Source : Globe & Mail
Public broadcaster has responsibility to condemn racist remarks, Fournier says
QUEBEC -- The CBC and Hockey Night in Canada
commentator Don Cherry are not only promoting racist messages but also the wrong values about sports, Quebec Sports Minister Jean-Marc Fournier says.
Mr. Fournier has joined the long list of critics in Quebec who condemned Mr. Cherry's ethnic putdown on Jan. 24, in which he said that players such as the "Europeans and French guys" were "turning into sucks" for wearing visors on their helmets to protect their eyes.
"Sport is healthy. It isn't supposed to send you to the hospital," Mr. Fournier said yesterday. "It is fun. What I am saying to the CBC is that you should question these types of racist messages that are being conveyed and ask yourselves questions about the values attributed to sports within the context of a sports broadcast."
A public broadcaster has a responsibility to condemn racist remarks, he said, arguing that the CBC should not be allowed to "maintain prejudices toward certain communities such as the francophones and Europeans."
The minister added that Mr. Cherry's controversial remarks sends the wrong message to children and that the CBC has a duty to define better the type of social values it is seeking to promote.
He recalled how legendary Montreal Canadiens goaltender Jacques Plante was accused of being weak when he became the first NHL netminder to wear a mask.
"At the time, people said bad things about Jacques Plante. Is Mr. Cherry asking goaltenders to stop wearing a mask? Is that what he wants? Is that his values of sports?" Mr. Fournier asked. "The sport of mutilation, the sport that sends you to the hospital, is not the best formula. . . . Few people in contemporary societies share Mr. Cherry's visions."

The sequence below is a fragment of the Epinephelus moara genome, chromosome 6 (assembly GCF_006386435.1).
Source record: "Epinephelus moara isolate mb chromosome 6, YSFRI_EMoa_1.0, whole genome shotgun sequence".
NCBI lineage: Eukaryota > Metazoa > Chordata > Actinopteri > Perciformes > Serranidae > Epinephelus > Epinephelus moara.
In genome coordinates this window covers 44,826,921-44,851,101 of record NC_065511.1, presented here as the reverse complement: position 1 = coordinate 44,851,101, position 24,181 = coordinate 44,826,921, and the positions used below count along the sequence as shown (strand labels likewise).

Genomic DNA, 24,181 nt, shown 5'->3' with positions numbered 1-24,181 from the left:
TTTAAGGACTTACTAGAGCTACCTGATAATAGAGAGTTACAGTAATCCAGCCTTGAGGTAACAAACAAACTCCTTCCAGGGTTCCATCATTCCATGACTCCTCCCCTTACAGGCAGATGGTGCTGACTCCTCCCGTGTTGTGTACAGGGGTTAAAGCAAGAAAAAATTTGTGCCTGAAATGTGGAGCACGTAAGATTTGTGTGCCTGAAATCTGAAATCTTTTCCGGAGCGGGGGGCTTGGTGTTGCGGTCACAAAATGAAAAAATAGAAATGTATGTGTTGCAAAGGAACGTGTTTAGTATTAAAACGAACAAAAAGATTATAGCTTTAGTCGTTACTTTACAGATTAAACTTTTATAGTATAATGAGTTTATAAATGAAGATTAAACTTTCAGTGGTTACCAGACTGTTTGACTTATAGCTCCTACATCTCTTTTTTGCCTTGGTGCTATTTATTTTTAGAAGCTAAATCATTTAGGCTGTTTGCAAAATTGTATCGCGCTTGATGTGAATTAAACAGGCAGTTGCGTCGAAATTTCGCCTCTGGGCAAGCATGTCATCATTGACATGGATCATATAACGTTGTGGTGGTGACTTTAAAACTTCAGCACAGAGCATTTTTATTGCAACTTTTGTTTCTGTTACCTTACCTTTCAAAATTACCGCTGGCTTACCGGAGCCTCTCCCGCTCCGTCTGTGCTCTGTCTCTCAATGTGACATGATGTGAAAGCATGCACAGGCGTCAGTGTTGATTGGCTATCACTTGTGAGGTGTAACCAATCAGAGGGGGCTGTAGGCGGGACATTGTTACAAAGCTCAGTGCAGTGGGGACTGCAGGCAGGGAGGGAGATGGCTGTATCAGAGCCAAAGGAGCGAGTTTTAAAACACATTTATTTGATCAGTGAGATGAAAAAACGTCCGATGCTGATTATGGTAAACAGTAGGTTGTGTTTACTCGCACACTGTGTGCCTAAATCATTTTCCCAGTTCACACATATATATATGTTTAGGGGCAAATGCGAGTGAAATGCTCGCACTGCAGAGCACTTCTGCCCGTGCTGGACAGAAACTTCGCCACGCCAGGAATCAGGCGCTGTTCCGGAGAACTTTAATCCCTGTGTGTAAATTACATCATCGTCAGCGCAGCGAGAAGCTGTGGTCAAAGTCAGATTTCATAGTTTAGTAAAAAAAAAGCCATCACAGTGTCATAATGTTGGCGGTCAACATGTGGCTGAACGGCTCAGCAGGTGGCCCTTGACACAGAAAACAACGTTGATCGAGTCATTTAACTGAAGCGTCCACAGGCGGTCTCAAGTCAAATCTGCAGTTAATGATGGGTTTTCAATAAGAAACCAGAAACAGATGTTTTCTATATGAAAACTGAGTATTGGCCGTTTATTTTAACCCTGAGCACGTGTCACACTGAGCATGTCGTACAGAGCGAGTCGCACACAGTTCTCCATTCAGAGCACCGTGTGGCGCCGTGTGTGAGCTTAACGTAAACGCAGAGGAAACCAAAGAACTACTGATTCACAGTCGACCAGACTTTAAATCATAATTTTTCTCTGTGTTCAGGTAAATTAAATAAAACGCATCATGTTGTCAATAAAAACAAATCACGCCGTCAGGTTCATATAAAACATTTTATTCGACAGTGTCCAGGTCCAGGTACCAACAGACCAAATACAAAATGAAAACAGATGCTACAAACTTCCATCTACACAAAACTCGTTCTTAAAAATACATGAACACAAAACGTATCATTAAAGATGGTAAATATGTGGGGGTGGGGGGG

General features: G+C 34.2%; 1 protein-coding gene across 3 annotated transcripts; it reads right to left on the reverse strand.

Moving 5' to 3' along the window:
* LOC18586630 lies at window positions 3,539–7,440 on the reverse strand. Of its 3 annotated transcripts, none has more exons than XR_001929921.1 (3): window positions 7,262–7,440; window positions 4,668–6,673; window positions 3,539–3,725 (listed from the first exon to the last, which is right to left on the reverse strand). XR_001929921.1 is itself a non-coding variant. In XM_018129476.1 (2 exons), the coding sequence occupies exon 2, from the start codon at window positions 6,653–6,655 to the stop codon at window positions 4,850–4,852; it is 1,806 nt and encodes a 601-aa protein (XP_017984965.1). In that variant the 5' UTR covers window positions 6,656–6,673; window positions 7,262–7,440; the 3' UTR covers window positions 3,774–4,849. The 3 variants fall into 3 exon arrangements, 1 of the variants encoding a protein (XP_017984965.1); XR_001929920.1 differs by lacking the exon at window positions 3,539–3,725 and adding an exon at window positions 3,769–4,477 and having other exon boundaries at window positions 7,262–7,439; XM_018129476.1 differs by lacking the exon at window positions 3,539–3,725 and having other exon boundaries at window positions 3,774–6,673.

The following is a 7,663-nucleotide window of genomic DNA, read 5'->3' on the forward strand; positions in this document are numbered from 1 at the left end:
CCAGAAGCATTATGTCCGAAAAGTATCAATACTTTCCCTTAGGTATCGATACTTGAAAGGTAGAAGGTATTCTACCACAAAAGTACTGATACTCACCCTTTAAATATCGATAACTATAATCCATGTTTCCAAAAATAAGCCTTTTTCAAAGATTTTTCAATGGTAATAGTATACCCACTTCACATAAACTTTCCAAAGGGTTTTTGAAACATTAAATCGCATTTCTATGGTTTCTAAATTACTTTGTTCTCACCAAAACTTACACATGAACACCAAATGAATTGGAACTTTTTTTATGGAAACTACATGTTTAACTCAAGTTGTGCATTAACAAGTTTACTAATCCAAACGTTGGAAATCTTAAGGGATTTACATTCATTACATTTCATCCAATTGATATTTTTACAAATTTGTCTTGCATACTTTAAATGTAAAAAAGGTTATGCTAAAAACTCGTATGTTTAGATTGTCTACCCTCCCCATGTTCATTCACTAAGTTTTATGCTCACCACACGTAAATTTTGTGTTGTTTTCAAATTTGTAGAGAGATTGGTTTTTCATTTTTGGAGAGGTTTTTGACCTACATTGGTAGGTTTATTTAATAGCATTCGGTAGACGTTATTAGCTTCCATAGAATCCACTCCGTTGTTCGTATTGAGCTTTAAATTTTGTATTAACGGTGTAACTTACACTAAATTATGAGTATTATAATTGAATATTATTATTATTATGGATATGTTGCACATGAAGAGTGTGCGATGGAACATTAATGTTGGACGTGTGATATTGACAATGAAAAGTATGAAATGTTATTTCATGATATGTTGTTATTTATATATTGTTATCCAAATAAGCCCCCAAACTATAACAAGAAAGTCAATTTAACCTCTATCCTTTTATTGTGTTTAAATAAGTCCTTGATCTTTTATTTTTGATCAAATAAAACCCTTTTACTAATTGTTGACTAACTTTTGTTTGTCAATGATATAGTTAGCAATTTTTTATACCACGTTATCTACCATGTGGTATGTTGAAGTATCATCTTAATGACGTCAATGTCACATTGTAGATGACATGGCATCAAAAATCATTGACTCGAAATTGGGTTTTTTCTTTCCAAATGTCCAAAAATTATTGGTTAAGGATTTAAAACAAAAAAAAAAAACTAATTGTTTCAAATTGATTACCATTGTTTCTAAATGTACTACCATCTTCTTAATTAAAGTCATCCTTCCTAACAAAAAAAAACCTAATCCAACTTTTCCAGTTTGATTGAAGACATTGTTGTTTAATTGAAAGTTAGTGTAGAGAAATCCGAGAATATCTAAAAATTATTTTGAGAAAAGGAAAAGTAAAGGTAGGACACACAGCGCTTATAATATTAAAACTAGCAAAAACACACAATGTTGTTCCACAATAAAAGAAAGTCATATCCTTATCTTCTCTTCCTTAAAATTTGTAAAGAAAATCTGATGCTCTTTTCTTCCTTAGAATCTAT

It wasn't the first time Mr. Cherry made controversial remarks about NHL players from Quebec, especially francophones. But it was the first time his controversial remarks have landed him in the hot seat with the Commissioner of Official Languages, Diane Adam, who is investigating the matter.
Quebeckers have become weary of Mr. Cherry's anti-francophone remarks. He has even become the target of ridicule.
Journal de Montréal sports columnist Michel Beaudry has created a character called Clone Cherry on the all-sports network RDS. Using props, suits and makeup to make himself look as much like Mr. Cherry as possible, Mr. Beaudry recreates the Coach's Corner segment of Hockey Night In Canada with sketches that often suggest Mr. Cherry is ignorant of Quebec's culture and language. They have become a popular weekly segment on regular RDI hockey broadcasts.
In his column on Tuesday, Mr. Beaudry implored the CBC not to fire Mr. Cherry. "Don't smother what is a faithful reflection of a part of English Canada," Mr. Beaudry wrote. "Give him the chance to add more stupidities and to prove even more solidly that those who run the CBC are in harmony with their idol's remarks."
The CBC announced recently that it will put Coach's Corner on a seven-second tape delay to allow a censor to decide whether any of Mr. Cherry's comments should not be aired. The move has sparked an angry debate over state censorship and the right to free speech.
Réjean Tremblay, a sports columnist at La Presse, said that in doing so, the CBC adopted the worst solution possible.
"It is absolutely unbelievable and now we not only have to endure Don Cherry's racist and xenophobic comments on the CBC, we have to start a debate on censorship," Mr. Tremblay wrote, demanding that the CBC fire Mr. Cherry.
"If a racist is too dangerous to be allowed to take to the airwaves without censorship, it is simple, he doesn't have any business enjoying the privilege."
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